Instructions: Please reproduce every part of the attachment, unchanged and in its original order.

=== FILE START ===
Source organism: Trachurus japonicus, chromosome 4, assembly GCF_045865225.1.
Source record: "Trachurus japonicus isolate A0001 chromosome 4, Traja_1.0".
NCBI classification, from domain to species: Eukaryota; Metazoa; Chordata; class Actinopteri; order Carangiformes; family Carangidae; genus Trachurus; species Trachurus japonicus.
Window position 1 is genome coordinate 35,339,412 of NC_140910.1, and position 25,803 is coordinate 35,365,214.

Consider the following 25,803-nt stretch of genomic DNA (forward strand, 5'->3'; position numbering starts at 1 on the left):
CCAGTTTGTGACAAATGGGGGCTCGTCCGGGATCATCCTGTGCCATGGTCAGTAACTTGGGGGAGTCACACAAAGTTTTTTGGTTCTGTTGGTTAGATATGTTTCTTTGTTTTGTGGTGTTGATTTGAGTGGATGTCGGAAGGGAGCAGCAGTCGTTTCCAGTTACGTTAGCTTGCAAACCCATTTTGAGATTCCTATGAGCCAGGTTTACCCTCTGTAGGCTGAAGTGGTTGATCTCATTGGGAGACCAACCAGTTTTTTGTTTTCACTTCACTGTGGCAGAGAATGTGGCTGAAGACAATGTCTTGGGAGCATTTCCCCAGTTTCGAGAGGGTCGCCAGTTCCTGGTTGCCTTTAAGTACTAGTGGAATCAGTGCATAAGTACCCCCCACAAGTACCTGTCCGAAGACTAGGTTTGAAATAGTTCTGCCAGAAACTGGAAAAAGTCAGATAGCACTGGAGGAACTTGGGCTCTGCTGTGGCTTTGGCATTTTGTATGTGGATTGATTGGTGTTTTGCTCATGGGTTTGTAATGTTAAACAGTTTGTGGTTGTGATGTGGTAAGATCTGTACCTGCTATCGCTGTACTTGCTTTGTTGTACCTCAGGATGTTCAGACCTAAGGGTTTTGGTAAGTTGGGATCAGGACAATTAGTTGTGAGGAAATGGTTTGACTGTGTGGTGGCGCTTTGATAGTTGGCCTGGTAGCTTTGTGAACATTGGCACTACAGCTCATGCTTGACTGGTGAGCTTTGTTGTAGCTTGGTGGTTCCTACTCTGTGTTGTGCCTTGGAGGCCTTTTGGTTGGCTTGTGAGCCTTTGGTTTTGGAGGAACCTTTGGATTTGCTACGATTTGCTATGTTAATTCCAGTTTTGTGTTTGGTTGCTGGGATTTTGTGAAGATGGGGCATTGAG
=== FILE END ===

Source organism: Trachurus japonicus, chromosome 4, assembly GCF_045865225.1.
Source record: "Trachurus japonicus isolate A0001 chromosome 4, Traja_1.0".
NCBI classification, from domain to species: Eukaryota; Metazoa; Chordata; class Actinopteri; order Carangiformes; family Carangidae; genus Trachurus; species Trachurus japonicus.
Window position 1 is genome coordinate 35,339,412 of NC_140910.1, and position 25,803 is coordinate 35,365,214.

Consider the following 25,803-nt stretch of genomic DNA (forward strand, 5'->3'; position numbering starts at 1 on the left):
CCAGTTTGTGACAAATGGGGGCTCGTCCGGGATCATCCTGTGCCATGGTCAGTAACTTGGGGGAGTCACACAAAGTTTTTTGGTTCTGTTGGTTAGATATGTTTCTTTGTTTTGTGGTGTTGATTTGAGTGGATGTCGGAAGGGAGCAGCAGTCGTTTCCAGTTACGTTAGCTTGCAAACCCATTTTGAGATTCCTATGAGCCAGGTTTACCCTCTGTAGGCTGAAGTGGTTGATCTCATTGGGAGACCAACCAGTTTTTTGTTTTCACTTCACTGTGGCAGAGAATGTGGCTGAAGACAATGTCTTGGGAGCATTTCCCCAGTTTCGAGAGGGTCGCCAGTTCCTGGTTGCCTTTAAGTACTAGTGGAATCAGTGCATAAGTACCCCCCACAAGTACCTGTCCGAAGACTAGGTTTGAAATAGTTCTGCCAGAAACTGGAAAAAGTCAGATAGCACTGGAGGAACTTGGGCTCTGCTGTGGCTTTGGCATTTTGTATGTGGATTGATTGGTGTTTTGCTCATGGGTTTGTAATGTTAAACAGTTTGTGGTTGTGATGTGGTAAGATCTGTACCTGCTATCGCTGTACTTGCTTTGTTGTACCTCAGGATGTTCAGACCTAAGGGTTTTGGTAAGTTGGGATCAGGACAATTAGTTGTGAGGAAATGGTTTGACTGTGTGGTGGCGCTTTGATAGTTGGCCTGGTAGCTTTGTGAACATTGGCACTACAGCTCATGCTTGACTGGTGAGCTTTGTTGTAGCTTGGTGGTTCCTACTCTGTGTTGTGCCTTGGAGGCCTTTTGGTTGGCTTGTGAGCCTTTGGTTTTGGAGGAACCTTTGGATTTGCTACGATTTGCTATGTTAATTCCAGTTTTGTGTTTGGTTGCTGGGATTTTGTGAAGATGGGGCATTGAG